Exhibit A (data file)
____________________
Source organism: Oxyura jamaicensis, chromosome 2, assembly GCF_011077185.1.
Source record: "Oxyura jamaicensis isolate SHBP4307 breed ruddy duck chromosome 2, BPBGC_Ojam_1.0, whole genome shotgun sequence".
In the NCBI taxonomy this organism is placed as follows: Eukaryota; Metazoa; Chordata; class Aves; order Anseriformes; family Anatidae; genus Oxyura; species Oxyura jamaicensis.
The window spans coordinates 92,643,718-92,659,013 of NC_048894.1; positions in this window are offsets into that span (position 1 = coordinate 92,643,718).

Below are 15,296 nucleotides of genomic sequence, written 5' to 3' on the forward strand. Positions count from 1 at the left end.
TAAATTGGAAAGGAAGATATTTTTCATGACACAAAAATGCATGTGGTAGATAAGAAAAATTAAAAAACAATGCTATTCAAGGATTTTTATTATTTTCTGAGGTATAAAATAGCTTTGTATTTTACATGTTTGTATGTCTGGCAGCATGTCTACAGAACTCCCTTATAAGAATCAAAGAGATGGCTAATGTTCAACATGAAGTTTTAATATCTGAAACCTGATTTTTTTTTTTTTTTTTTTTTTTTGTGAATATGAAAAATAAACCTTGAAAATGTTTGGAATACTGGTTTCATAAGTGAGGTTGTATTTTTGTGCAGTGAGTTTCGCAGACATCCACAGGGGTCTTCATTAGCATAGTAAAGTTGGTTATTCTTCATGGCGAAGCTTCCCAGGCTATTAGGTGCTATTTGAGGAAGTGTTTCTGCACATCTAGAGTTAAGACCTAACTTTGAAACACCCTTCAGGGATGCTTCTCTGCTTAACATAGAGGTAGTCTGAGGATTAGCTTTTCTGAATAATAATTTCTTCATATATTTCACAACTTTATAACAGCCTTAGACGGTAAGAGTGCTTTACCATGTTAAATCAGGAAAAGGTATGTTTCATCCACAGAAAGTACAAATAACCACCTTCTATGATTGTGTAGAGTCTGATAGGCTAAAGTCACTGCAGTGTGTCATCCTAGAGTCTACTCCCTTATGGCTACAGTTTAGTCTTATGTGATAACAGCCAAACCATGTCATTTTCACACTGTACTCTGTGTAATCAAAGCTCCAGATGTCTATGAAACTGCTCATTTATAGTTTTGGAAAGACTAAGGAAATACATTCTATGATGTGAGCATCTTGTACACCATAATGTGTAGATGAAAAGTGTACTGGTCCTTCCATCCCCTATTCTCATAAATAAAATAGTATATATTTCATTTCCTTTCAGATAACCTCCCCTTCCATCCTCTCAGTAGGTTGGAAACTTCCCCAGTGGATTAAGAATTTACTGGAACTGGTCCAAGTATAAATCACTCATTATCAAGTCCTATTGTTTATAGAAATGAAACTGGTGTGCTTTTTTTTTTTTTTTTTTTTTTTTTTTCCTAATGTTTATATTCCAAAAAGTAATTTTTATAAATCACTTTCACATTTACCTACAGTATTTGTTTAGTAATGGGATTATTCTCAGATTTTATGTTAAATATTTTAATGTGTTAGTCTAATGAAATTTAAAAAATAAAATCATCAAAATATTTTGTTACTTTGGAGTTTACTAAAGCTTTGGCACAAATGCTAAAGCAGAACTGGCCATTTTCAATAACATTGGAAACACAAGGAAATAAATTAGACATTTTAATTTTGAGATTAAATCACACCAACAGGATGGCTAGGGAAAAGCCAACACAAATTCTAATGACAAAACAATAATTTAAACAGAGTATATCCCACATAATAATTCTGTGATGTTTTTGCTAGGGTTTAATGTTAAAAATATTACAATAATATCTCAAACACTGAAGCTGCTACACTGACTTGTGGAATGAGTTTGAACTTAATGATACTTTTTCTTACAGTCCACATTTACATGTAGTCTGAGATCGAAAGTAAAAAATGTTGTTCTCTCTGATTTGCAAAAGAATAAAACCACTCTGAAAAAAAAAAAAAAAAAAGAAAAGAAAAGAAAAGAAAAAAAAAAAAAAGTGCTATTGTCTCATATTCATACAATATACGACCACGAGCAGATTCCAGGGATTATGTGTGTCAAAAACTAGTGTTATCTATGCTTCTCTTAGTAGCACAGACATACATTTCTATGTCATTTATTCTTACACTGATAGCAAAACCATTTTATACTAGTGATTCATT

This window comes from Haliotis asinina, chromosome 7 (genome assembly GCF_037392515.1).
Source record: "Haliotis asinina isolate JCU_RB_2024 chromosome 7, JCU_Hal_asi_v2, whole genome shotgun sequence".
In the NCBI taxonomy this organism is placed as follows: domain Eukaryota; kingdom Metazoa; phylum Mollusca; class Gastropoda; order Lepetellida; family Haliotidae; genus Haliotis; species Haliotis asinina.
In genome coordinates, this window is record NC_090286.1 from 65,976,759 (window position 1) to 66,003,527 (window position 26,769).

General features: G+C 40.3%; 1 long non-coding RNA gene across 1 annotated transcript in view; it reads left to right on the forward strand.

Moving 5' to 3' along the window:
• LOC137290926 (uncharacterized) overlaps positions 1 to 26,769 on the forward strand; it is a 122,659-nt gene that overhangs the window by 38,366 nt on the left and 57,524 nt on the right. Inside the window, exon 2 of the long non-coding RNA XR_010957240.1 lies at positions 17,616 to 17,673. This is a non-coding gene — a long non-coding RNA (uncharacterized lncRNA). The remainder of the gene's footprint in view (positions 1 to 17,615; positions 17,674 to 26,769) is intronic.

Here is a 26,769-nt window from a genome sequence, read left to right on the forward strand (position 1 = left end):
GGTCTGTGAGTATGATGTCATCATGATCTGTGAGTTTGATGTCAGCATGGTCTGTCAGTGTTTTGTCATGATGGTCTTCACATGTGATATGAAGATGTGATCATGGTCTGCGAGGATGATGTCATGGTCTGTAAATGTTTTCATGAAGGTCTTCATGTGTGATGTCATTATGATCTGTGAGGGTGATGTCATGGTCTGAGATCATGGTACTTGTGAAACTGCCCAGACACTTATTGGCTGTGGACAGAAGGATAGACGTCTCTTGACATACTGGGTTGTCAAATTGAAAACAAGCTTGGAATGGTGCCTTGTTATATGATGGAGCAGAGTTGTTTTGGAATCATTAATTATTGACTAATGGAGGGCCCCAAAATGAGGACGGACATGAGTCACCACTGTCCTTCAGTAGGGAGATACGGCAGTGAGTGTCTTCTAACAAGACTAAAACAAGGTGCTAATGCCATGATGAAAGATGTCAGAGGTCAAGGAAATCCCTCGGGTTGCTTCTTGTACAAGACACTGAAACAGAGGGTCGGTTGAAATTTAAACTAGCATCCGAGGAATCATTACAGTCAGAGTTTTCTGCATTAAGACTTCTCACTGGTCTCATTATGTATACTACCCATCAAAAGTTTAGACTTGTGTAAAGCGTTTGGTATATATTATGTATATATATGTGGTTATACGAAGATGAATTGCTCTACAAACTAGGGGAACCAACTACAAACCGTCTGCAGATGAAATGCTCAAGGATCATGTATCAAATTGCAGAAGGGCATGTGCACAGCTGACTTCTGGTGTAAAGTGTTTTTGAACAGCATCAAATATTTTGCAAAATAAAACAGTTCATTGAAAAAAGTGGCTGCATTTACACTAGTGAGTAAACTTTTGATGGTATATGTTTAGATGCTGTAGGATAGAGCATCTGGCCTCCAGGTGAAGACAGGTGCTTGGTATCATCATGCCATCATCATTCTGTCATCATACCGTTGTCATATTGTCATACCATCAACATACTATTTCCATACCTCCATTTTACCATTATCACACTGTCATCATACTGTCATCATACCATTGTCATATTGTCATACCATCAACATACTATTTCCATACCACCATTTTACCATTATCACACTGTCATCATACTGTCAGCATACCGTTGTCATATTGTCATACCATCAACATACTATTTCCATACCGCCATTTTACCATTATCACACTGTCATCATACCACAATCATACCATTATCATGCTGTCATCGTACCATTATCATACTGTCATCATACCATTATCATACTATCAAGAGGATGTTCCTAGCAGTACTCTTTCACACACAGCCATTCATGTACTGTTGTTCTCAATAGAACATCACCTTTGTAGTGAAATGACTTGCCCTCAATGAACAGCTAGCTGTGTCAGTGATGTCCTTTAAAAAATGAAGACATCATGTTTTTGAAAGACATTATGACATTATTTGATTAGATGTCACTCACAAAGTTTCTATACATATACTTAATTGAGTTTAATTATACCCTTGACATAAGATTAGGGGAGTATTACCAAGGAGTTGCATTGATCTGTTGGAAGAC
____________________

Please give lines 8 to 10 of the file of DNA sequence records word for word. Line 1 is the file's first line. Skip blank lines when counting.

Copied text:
Source record: "Haliotis asinina isolate JCU_RB_2024 chromosome 7, JCU_Hal_asi_v2, whole genome shotgun sequence".
In the NCBI taxonomy this organism is placed as follows: domain Eukaryota; kingdom Metazoa; phylum Mollusca; class Gastropoda; order Lepetellida; family Haliotidae; genus Haliotis; species Haliotis asinina.
In genome coordinates, this window is record NC_090286.1 from 65,976,759 (window position 1) to 66,003,527 (window position 26,769).